First, do not hit drop shots unless you are near or inside the service line. Drop shots hit from deeper court positions usually sit up for the opponent and end up being put away for a winner.

Second, make certain to impart backspin on this shot. Truthfully, I try to hit these drop shots with both backspin and sidespin. Why? Well, if your opponent does manage to track the shot down, the spin makes his/her reply a bit more difficult to execute.

Third, play drop shots when early on in a match or when you are ahead in terms of the score. Many of us tend to hit drop shots out of desperation, when we are losing. Drop shots require a relaxed arm and wrist. Usually, we are not relaxed when we are losing.

Practice hitting drops shots with a hitting partner. Again, start a groundstroke rally. Have your hitting partner hit a ball that bounces high and hits the court inside your service lines. Step in as you would for a put away. However, this time, hit the drop shot. If possible, hit the drop shot at an angle…away from your opponent. This will increase the chances that he/she will be unable to reach the shot before its second bounce.

The fourth essential shot is very similar to the drop shot in its effect. What I am referring to is the stop volley.

Stop volleys are shots that literally drop over the net. To hit the stop volley you need to soften the stiffness in your wrist at the moment that the ball makes contact with the strings. This takes timing. You also want to be very close to the net when you hit this volley.

The times to hit stop volleys are when your opponent is deep and has hit a shot at you that does not have too much pace or too little pace.

If the shot has lots of pace, you will probably find that the stop volley usually becomes nothing more than a weak volley. The opponent will step in and put the ball away for a winner

If the shot has very little pace and/or excessive backspin, the stop volley will probably drop into the net.

You need to practice hitting the stop volley in order to get a sense of how to soften your wrist and what balls you can appropriately handle with a stop volley.

To practice this shot, have your hitting partner hit to you while you are near the net. Have her/him hit at you and away from you with varying pace. Each time, try to hit a volley that literally dribbles over the net. After a short time, you will begin to get your bearings and be better able to judge which balls can be hit for a stop volley successfully and which ones cannot.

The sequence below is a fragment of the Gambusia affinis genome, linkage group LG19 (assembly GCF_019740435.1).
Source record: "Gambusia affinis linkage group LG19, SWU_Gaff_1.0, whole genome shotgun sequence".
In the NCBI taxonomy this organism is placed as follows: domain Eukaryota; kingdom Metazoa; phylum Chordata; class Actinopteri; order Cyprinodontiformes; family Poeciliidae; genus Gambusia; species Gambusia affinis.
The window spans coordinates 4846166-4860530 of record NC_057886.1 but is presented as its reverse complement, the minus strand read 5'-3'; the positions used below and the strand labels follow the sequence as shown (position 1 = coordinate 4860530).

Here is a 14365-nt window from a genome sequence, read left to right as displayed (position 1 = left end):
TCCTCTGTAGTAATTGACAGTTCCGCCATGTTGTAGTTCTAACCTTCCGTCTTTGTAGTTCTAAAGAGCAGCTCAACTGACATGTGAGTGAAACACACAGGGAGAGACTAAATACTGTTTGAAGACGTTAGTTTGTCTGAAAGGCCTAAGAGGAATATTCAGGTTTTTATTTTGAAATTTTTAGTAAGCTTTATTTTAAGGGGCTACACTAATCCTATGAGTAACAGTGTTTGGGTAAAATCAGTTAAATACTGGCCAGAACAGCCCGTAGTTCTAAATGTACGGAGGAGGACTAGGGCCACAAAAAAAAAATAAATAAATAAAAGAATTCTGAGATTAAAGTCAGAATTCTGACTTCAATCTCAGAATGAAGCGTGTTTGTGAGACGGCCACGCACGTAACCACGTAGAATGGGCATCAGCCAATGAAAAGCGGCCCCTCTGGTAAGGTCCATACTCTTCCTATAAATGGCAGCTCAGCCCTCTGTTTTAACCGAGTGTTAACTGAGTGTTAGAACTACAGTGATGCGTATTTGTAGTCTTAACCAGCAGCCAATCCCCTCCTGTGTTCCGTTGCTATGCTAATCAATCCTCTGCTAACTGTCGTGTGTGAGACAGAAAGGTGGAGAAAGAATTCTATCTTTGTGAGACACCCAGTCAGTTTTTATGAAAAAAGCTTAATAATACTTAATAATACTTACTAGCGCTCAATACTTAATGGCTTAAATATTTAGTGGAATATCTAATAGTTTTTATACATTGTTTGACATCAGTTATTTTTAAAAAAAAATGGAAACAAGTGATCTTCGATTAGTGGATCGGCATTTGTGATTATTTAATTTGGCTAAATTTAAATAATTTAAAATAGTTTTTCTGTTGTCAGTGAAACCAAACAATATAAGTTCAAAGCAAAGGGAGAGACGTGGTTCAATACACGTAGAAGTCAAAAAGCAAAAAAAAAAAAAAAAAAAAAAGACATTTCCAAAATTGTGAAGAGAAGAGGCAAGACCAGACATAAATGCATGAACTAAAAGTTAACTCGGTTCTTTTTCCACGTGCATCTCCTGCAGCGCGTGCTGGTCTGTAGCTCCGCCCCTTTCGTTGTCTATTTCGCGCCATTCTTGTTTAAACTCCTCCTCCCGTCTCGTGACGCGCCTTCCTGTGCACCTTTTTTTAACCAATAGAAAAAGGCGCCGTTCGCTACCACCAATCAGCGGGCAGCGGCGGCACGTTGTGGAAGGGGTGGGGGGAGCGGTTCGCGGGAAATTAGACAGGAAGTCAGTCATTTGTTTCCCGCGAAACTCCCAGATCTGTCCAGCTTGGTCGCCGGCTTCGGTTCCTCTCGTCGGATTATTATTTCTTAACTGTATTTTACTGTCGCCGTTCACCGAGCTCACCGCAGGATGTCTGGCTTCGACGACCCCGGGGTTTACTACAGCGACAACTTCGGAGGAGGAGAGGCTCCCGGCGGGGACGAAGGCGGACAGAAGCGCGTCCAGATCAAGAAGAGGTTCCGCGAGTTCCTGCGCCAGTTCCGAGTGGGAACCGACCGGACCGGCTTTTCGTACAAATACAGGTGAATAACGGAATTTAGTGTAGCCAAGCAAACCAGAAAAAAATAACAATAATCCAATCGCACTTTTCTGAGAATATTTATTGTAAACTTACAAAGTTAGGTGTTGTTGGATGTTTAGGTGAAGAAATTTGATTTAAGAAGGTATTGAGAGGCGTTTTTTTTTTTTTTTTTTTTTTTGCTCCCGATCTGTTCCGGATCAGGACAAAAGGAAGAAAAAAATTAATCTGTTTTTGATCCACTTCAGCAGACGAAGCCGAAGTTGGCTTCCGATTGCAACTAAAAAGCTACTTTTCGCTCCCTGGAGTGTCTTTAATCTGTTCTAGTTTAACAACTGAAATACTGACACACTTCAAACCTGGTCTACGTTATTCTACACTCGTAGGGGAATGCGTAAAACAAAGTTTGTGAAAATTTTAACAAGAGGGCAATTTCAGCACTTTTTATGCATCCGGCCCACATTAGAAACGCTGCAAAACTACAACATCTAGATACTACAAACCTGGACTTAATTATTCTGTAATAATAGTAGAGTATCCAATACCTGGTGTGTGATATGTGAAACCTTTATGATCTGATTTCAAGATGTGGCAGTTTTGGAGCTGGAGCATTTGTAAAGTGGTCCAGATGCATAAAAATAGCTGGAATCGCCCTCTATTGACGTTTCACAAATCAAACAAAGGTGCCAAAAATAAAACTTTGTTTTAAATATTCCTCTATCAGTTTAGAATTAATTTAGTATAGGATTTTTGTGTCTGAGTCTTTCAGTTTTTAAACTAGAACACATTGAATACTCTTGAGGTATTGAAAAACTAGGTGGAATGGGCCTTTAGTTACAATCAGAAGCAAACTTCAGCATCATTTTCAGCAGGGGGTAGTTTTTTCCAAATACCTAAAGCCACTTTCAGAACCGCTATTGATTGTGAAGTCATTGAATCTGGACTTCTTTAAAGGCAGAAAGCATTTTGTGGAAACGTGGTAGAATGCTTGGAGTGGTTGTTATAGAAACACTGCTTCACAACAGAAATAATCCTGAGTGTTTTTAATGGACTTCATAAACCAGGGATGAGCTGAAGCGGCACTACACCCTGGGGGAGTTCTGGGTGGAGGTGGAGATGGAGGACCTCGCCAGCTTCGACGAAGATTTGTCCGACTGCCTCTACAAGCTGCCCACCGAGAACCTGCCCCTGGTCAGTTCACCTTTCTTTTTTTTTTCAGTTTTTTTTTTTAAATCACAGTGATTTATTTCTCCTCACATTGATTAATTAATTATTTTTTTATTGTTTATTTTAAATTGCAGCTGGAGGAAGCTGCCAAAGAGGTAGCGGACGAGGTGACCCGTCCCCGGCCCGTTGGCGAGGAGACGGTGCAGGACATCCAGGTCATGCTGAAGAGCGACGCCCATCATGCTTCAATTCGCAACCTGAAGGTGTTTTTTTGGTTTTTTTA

The fifth essential shot is the topspin lob. This lob is one that is essentially offensive in nature. Harold Solomon made a career out of this shot. Virtually every groundstroke he hit was a moonball (really a topspin lob).

Being able to hit topspin lobs is a very valuable skill. First, topspin lobs will buy you time in a point, and allow you to get back to center court more easily.

Second, topspin lobs bounce high, and usually, your opponent cannot hit a clear winner off of them. Pushers, however, will almost always try to hit a short, slice shot off of these lobs. So, when playing a pusher, be ready to move in for the put away. Frequently, the pusher can hit these slice shots with some pace. So, the ball may skip and/or stay very low. It is essential that you setup early for these shots. Anticipation is the only way that you can get an edge up on the accomplished pusher.

Third, topspin lobs keep your opponent back and away from the net. Obviously, this is where you want your opponent…especially if she/he likes to volley.

Lastly, topspin lobs can be used successfully in doubles or in singles when playing a net rusher. If you have a good topspin lob, you can actually return serve in doubles by lobbing over the head of the net player. When playing a net rusher, mix up passing shots and topspin lobs to keep him/her guessing and honest.

Topspin lobs can be very risky on windy days. Why? Well, the ball travels a greater distance due to its arc. Thus, the effects of the wind are more pronounced. When the wind is in your face, the danger is that the ball will land too short. When the wind is at your back the danger is that the ball will go long.

Still, I cannot tell you how many points I have won simply by hitting lots of moonballs. They may not be exciting, but they do the job.

So, if you are like many players and want to move up in the ranks, your chances will greatly increase if you can incorporate these five shots into your game. If you do, I am sure that in no time, you will become a tennis overdog.

Green DotGreen DotGreen Dot

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This column is copyrighted by Ron Waite, all rights reserved. Questions and comments about these columns can be directed to Ron by using this form.

Ron Waite is a certified USPTR tennis instructor who took up the game of tennis at the age of 39. Frustrated with conventional tennis methods of instruction and the confusing data available on how to learn the game, Ron has sought to sift fact from fiction. In his seven years of tennis, Ron has received USTA sectional ranking four years, has successfully coached several NCAA Division III men's and women's tennis teams to post season competition, and has competed in USTA National singles tournaments. Ron has trained at a number of tennis academies and with many of the game's leading instructors.

In addition to his full-time work as a professor at Albertus Magnus College, Ron photographs ATP tour events for a variety of organizations and publications. The name of his column, TurboTennis, stems from his methods to decrease the amount of time it takes to learn and master the game of tennis.